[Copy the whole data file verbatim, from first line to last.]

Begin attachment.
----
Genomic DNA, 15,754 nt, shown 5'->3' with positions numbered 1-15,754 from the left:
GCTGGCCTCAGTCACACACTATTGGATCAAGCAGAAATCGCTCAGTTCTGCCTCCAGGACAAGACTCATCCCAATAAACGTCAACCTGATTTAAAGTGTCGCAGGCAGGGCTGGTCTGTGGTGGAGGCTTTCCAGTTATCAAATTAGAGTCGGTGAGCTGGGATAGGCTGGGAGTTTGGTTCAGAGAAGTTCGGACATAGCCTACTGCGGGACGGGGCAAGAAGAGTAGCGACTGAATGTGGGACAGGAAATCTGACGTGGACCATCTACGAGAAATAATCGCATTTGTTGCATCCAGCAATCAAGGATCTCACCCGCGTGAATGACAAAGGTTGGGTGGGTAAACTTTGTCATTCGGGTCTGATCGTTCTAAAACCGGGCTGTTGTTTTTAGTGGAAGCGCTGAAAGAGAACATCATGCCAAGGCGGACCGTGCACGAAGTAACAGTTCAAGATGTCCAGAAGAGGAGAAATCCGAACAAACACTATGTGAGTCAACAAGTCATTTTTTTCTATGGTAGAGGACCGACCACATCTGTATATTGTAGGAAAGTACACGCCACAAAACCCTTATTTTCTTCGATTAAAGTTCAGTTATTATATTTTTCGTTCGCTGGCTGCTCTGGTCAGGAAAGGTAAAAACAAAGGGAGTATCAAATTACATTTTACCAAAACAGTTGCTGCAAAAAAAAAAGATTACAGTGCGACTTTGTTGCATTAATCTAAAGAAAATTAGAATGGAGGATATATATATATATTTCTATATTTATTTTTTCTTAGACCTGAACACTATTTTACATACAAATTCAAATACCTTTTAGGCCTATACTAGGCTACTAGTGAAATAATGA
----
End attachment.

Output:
Genomic DNA, 15,754 nt, shown 5'->3' with positions numbered 1-15,754 from the left:
GCTGGCCTCAGTCACACACTATTGGATCAAGCAGAAATCGCTCAGTTCTGCCTCCAGGACAAGACTCATCCCAATAAACGTCAACCTGATTTAAAGTGTCGCAGGCAGGGCTGGTCTGTGGTGGAGGCTTTCCAGTTATCAAATTAGAGTCGGTGAGCTGGGATAGGCTGGGAGTTTGGTTCAGAGAAGTTCGGACATAGCCTACTGCGGGACGGGGCAAGAAGAGTAGCGACTGAATGTGGGACAGGAAATCTGACGTGGACCATCTACGAGAAATAATCGCATTTGTTGCATCCAGCAATCAAGGATCTCACCCGCGTGAATGACAAAGGTTGGGTGGGTAAACTTTGTCATTCGGGTCTGATCGTTCTAAAACCGGGCTGTTGTTTTTAGTGGAAGCGCTGAAAGAGAACATCATGCCAAGGCGGACCGTGCACGAAGTAACAGTTCAAGATGTCCAGAAGAGGAGAAATCCGAACAAACACTATGTGAGTCAACAAGTCATTTTTTTCTATGGTAGAGGACCGACCACATCTGTATATTGTAGGAAAGTACACGCCACAAAACCCTTATTTTCTTCGATTAAAGTTCAGTTATTATATTTTTCGTTCGCTGGCTGCTCTGGTCAGGAAAGGTAAAAACAAAGGGAGTATCAAATTACATTTTACCAAAACAGTTGCTGCAAAAAAAAAAGATTACAGTGCGACTTTGTTGCATTAATCTAAAGAAAATTAGAATGGAGGATATATATATATATTTCTATATTTATTTTTTCTTAGACCTGAACACTATTTTACATACAAATTCAAATACCTTTTAGGCCTATACTAGGCTACTAGTGAAATAATGA